LONDON • Formula One champions Mercedes expect to be beaten by Ferrari this season and also see McLaren catching up fast after a dismal last season for the Honda-powered team, according to engine head Andy Cowell.
"Nobody here is assuming we are going to win. Everybody here is assuming we're going to get beaten by Ferrari, and Honda are a big threat," the BBC quoted the Mercedes executive as saying on a recent factory visit.
Ferrari won three of 19 races last season, the first year at Maranello for four-time champion Sebastian Vettel after the German's move from Red Bull. However, Cowell described the Italian team's progress with their engine in 2015 as "remarkable".
Mercedes won the rest of the races, with Lewis Hamilton clinching his third title and winning 10 grands prix to team-mate Nico Rosberg's six. The team have won 32 of 38 races in the last two years.
McLaren, the sport's second most successful team after Ferrari, have not won a race since 2012 and were powered by Mercedes engines until starting a new partnership with Honda last year.
They have Spaniard Fernando Alonso and Britain's Jenson Button, both former champions, racing for them.
Honda faced a steep learning curve, returning a year after the introduction of the new V6 turbo hybrid engines triggered the era of Mercedes domination.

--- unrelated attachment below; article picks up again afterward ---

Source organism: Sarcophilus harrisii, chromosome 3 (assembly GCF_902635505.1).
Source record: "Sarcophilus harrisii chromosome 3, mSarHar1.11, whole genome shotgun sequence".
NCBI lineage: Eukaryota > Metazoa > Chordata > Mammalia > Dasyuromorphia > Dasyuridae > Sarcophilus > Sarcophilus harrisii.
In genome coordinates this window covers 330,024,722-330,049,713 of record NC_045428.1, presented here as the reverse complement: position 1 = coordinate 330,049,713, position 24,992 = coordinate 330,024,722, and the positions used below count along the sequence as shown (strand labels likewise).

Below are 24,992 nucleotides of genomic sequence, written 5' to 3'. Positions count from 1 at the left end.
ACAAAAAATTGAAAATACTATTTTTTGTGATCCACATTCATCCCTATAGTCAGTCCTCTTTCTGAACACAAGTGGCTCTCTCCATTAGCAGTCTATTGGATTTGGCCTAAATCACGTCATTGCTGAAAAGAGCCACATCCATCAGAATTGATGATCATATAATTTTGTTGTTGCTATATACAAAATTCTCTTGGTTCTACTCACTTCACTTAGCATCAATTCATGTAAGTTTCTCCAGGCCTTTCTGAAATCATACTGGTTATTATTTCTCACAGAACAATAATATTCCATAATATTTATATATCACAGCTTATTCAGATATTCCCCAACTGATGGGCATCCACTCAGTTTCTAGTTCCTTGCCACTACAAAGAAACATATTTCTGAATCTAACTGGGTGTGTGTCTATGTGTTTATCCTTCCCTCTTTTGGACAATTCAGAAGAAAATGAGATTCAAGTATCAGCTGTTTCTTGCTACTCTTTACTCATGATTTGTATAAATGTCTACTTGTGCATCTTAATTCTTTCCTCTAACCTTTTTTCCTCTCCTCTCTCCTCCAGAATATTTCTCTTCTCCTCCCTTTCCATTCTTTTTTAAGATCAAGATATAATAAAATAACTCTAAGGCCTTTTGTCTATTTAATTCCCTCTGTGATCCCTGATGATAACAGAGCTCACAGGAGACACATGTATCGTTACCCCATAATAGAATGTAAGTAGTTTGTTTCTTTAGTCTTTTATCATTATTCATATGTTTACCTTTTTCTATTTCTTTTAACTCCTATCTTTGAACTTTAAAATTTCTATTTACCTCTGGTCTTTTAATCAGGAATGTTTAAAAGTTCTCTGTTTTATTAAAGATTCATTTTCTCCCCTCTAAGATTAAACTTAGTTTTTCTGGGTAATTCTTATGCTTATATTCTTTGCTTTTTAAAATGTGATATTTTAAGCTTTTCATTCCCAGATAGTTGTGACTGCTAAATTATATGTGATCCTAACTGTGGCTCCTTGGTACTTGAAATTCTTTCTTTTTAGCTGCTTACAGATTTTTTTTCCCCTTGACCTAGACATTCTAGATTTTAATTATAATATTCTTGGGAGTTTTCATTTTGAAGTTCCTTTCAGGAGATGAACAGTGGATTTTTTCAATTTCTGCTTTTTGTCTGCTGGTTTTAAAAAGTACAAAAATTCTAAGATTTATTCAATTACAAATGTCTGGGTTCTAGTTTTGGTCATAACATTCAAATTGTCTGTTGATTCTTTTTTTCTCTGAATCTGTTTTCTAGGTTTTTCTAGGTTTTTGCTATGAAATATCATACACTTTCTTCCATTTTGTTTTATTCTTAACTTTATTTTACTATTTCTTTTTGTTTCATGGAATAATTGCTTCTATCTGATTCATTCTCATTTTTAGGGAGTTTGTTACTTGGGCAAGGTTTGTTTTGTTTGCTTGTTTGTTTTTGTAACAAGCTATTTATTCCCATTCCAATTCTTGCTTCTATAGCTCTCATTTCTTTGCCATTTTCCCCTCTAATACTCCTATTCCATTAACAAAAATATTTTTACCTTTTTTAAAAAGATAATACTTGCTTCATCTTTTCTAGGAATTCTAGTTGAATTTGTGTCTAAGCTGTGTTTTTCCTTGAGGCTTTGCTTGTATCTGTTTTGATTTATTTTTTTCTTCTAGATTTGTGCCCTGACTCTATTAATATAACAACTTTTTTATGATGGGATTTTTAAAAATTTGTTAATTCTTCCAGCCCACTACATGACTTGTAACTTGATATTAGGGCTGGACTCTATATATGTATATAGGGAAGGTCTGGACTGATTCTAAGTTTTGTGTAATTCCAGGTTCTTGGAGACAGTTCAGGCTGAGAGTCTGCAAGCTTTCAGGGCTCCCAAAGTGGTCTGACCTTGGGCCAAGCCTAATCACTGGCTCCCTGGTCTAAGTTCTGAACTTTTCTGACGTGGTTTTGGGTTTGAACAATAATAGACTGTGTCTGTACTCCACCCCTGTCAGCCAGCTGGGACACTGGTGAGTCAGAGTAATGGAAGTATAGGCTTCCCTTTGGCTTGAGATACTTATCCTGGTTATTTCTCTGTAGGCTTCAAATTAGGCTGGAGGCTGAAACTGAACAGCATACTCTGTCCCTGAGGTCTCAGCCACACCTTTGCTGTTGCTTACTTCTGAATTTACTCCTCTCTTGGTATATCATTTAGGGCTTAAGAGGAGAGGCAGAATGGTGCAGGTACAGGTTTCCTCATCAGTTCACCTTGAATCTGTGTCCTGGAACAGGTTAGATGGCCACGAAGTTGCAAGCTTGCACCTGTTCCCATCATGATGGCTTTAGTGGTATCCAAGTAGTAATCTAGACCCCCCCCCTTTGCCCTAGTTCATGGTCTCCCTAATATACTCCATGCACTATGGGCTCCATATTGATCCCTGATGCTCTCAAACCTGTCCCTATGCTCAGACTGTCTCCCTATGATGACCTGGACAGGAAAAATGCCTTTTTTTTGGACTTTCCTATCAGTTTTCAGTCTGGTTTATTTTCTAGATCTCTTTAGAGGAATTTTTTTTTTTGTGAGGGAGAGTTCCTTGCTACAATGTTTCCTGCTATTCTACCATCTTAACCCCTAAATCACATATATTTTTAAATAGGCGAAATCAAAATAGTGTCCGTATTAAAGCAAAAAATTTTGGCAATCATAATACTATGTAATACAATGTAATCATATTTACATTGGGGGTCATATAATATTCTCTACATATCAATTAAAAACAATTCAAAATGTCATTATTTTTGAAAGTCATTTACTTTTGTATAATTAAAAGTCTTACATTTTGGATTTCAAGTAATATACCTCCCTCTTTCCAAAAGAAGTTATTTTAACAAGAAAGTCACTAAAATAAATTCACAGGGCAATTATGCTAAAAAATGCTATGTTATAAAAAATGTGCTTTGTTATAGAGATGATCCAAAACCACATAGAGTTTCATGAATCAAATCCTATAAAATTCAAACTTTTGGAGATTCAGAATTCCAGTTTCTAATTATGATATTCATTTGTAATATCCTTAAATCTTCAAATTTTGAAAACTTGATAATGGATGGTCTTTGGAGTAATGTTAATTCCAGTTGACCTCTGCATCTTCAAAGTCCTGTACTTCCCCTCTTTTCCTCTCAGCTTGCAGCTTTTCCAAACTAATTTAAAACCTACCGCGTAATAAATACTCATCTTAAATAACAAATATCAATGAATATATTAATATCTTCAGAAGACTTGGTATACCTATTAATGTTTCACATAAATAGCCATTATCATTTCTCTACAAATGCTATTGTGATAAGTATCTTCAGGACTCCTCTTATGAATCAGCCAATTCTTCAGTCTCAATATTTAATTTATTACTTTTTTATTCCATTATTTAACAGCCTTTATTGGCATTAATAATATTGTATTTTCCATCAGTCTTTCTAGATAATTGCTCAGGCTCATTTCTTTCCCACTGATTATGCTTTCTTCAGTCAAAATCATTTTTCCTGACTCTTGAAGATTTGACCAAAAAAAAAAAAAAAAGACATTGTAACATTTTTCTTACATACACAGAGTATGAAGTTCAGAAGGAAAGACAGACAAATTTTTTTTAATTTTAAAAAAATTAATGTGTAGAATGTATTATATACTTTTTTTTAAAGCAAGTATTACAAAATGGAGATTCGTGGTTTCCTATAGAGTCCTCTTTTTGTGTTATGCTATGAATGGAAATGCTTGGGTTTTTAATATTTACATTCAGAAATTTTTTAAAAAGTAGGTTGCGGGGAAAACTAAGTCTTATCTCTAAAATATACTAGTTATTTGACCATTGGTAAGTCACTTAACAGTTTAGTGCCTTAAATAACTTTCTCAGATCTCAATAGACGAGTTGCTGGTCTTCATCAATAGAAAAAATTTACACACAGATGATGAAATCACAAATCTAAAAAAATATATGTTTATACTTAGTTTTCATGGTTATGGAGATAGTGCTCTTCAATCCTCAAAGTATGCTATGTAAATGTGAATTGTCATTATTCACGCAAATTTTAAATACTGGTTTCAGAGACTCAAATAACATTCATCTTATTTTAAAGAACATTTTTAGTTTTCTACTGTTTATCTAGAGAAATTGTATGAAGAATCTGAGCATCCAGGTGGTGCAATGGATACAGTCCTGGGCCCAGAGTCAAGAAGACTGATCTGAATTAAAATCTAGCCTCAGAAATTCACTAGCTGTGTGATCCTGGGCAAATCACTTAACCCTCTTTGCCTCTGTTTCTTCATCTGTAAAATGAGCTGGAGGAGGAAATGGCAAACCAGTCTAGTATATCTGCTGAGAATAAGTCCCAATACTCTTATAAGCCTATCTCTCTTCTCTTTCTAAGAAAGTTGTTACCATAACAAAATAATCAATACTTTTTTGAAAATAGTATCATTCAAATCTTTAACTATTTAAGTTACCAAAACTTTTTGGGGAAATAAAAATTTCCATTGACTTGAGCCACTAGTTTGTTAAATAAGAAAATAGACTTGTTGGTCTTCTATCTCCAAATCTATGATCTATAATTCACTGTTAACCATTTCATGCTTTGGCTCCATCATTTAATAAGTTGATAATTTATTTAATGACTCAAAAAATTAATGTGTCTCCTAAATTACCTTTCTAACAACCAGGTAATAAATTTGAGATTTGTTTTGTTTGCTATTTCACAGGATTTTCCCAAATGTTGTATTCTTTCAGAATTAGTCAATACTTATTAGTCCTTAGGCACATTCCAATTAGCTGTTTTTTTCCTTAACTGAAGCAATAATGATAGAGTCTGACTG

McLaren finished ninth of 10 teams last season, plagued by unreliability and a lack of power. They lagged about 21/2 seconds off the pace for much of the season, largely as a result of engine deficiencies.
But Cowell said this was partly a result of the Japanese company having had less development time than their competitors in 2014.
"They have come in quickly and they are learning in front of the public but they're hugely determined, and partnered with McLaren, who are hugely determined," he said .
"We know exactly how McLaren work in terms of a data-driven approach, so they are going to make some big, big gains."
But he said there was plenty more to come from the Mercedes engine, with some "mind-blowing" gains seen in the area of thermal efficiency - how much of the energy in the fuel is converted into power from the engine.
He added that the world champions would improve their engine.
"We've made some good gains over the past two years," he said. "I don't see that stopping. I don't think anybody here sees that we have reached the limit."
Mercedes supplied engines to McLaren from 1995 to 2014, and were their works engine partner until the car company established its own team in 2010.
The new F1 season, with a record 21 races, starts in Australia on March 20.